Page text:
Migration-based image reconstruction methods for plane-wave ultrasound imaging




Albulayli, Mohammed

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Ultrasound imaging plays an important role in biomedical diagnostics due its safety, noninvasive nature, and low cost. Conventional ultrasound systems typically form an image frame by scanning the region of interest line-by-line, using a focused beam during transmission and dynamic focusing during reception. Alternatively, the region of interest can be insonified at once using a plane wave, which allows for ultrafast data acquisition rates but reduces the resulting image quality. The latter can be improved by means of coherent plane-wave compounding (CPWC), whereby multiple plane waves are emitted at different angles to obtain multiple image datasets that are subsequently combined to enhance the final compounded image. We present two novel Fourier-domain techniques for CPWC image reconstruction from raw linear-array sensor data. In particular, we show how to modify two classic algorithms used for geophysical data processing, namely Stolt's and slant-stack depth migration under zero-offset constant-velocity assumptions, so that their new versions become applicable to plane-wave ultrasound data processing. To demonstrate the merits and limitations of our approach, we provide qualitative and quantitative comparisons with other Fourier-domain methods reported in the ultrasound literature. Our evaluation results are based on the image resolution, contrast, and similarity metrics obtained for several public-domain experimental benchmark datasets. We also describe another novel Fourier-domain method for CPWC image reconstruction that can be used in situations where the speed of sound varies with depth in a layered propagation medium. Our technique builds on Gazdag's phase-shift migration algorithm that has been modified to handle plane-wave ultrasound data processing. Our simulation results show that the proposed method is capable of accurately imaging point targets in a three-layer medium, mimicking tissue-bone-tissue ultrasound propagation.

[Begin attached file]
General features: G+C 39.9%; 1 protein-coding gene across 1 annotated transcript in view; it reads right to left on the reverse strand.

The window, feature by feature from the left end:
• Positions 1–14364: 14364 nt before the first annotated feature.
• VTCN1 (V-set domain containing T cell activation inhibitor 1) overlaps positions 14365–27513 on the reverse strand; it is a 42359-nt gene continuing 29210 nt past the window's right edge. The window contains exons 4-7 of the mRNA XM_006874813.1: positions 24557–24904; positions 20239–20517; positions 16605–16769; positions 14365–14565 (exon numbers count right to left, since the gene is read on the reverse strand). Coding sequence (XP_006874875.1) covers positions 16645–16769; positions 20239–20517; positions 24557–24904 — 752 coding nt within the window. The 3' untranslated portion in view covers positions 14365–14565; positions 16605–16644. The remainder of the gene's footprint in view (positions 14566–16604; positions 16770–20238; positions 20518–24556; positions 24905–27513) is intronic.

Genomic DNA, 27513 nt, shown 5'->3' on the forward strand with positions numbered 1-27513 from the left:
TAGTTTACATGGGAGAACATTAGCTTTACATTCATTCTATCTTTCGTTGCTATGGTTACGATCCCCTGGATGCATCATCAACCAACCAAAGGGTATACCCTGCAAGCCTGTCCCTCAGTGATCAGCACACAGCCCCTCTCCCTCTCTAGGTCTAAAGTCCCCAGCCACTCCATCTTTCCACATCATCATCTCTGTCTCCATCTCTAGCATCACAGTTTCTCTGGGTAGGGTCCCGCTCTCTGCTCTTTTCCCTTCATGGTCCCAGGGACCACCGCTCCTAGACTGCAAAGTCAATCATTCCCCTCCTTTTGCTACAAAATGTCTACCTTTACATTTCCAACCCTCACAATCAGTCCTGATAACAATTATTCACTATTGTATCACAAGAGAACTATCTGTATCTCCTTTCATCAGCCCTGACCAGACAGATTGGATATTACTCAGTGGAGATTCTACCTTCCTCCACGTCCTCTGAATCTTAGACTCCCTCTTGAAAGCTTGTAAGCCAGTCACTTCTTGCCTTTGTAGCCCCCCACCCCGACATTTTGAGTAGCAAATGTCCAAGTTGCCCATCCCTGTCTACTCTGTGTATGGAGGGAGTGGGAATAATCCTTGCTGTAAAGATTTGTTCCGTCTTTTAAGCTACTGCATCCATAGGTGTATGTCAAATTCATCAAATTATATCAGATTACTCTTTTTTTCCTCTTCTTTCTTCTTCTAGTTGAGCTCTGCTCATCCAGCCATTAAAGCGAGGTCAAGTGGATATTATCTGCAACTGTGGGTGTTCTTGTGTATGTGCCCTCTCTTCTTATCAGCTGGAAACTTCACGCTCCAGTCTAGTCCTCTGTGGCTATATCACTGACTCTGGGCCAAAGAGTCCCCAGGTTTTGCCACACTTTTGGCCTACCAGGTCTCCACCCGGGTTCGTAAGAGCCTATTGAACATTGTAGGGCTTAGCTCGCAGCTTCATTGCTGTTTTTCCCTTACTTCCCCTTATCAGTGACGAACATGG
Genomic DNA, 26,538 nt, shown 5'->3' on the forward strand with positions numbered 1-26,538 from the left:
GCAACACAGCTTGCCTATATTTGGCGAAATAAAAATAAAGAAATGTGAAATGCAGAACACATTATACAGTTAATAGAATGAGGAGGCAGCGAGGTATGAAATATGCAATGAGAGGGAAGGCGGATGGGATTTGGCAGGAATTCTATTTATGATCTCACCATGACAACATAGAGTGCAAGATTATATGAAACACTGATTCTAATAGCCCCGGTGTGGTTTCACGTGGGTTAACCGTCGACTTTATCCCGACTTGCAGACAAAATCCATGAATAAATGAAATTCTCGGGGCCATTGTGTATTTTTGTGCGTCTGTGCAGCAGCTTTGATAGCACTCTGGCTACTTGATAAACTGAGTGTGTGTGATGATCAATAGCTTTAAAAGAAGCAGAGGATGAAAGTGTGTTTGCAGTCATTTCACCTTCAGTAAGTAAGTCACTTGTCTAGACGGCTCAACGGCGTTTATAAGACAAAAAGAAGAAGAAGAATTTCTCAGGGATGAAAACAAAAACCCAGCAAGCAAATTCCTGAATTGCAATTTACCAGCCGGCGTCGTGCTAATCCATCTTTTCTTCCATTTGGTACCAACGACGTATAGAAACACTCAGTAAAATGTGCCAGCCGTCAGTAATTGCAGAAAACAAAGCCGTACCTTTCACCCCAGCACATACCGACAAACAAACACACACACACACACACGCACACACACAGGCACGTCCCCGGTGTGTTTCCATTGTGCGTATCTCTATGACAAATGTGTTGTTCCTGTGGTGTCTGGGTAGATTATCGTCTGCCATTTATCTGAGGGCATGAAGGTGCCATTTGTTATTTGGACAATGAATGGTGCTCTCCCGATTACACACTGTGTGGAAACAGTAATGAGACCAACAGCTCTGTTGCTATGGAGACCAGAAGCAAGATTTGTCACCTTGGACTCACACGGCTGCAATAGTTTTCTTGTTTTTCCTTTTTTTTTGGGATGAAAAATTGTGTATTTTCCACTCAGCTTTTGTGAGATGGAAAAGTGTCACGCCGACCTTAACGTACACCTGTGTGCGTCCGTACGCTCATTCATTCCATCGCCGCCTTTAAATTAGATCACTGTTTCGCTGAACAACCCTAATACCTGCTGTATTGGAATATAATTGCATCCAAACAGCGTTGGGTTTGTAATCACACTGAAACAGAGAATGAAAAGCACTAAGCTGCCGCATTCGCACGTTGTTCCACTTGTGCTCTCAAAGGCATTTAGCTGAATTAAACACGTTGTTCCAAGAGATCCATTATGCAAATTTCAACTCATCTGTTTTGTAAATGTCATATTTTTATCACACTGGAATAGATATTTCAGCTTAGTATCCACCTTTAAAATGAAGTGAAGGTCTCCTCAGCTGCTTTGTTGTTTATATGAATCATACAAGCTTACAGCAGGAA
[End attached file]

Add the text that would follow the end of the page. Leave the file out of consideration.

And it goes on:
Ultrasound imaging, biomedical diagnostics, CPWC image reconstruction